Turning to Our Rock

You know how in action movies you have the hero, the bad guy and the person the hero is protecting? You know that scene where the hero has to confront the bad guy and the hero and the person he’s protecting are in a car outside the bad guy’s place? What does the hero almost always tell the person he’s protecting? “STAY IN THE CAR!” But what usually happens? That person almost always gets out of the car and makes the situation worse for himself and more difficult for the hero.

When David wrote this psalm, he was under attack, seeking refuge from his enemies. One commentator notes that David wrote this prayer while on the run from Saul. Often when David describes his God, he refers to Him as his rock. It makes sense because Israel is a rocky place and rocks make a natural defense. When you’re on the run and faced with an enemy who has superior strength and numbers, hiding behind a rock is a good strategy. When life has our backs to the wall, turning to God as our Protector should be the first thing we do. It’s what David did:

For thou art my rock and my fortress; therefore for thy name’s sake lead me, and guide me.

Psalm 31:3

In the book of Proverbs there are four creatures that it describes as “little upon the earth, but they are exceeding wise.” The word “little” implies not just that they are small, but also that they are weak and vulnerable by themselves. One of the four creatures mentioned in this list is “conies,” or rock hyrax.

The conies are but a feeble folk, yet make they their houses in the rocks.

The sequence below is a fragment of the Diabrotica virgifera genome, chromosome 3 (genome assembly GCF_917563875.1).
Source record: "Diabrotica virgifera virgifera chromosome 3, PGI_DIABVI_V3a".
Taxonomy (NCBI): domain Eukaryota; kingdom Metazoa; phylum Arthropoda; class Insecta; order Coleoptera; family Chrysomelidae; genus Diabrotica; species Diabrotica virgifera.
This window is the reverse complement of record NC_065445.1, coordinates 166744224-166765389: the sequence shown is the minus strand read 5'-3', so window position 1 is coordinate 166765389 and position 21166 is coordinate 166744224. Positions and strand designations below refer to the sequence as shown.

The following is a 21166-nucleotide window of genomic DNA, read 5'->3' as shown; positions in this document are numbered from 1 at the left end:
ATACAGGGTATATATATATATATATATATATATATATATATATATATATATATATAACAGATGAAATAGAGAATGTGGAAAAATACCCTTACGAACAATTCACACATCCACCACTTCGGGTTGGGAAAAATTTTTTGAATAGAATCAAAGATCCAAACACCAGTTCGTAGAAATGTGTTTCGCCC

Proverbs 30:26

One of the hallmarks of wisdom is knowing where you are weak. A fool will boast strength where he knows he doesn’t have it. A wise person will be honest about his weaknesses and seek out those who are wiser than he is in the areas where he is weak. Conies are defenseless creatures. They are a little like guinea pigs in that regard. They’re not strong. They’re not ferocious. They’re easy prey. But they’re smart. They make their houses in the rocks. If a coney can get deep enough under cover of rocks, predators cannot get to it and the coney lives another day. You know what conies don’t do? They don’t go to the gym and get buff. They don’t go to the gun shop for the latest firearm and practice on the indoor range. They don’t enroll in self-defense classes and learn karate. They are not gifted with such ability. Do you know what they do instead? They hide in the rocks and God does not shame them for this. He praises them for their wisdom. They know they are weak and they turn to the rocks for their defense. It’s genius!

David knew he was weak, so he turned to his God: his rock and his fortress. And even though he did not know what a car was, he understood the principle of “stay in the car” because when he turns to the Lord, he says “for thy name’s sake lead me, and guide me.”

“For thy name’s sake.” When David was humble, he understood that it was never about him. It was always about God. David was God’s anointed. Whatever he was going to accomplish was going to be by God’s grace and for God’s glory. The one time David forgot this was when he sinned with Bathsheba. At that point in his life, he believed himself to be invincible. That moment of pride made him forget his Rock and it cost him.

“Lead me and guide me.” David understood that he didn’t know better than God. He trusted his fate to God. He also trusted his circumstances to God. He didn’t say in his prayer: “God, I’m supposed to be king! Why am I going through this?” That never even came up. He just yielded himself to God and trusted his Lord to lead and guide him.

Are we recognizing our areas of weakness? When God points them out, do we get defensive and try to protect ourselves, or do we take our cue from David (or at least the conies) and turn to our Rock?

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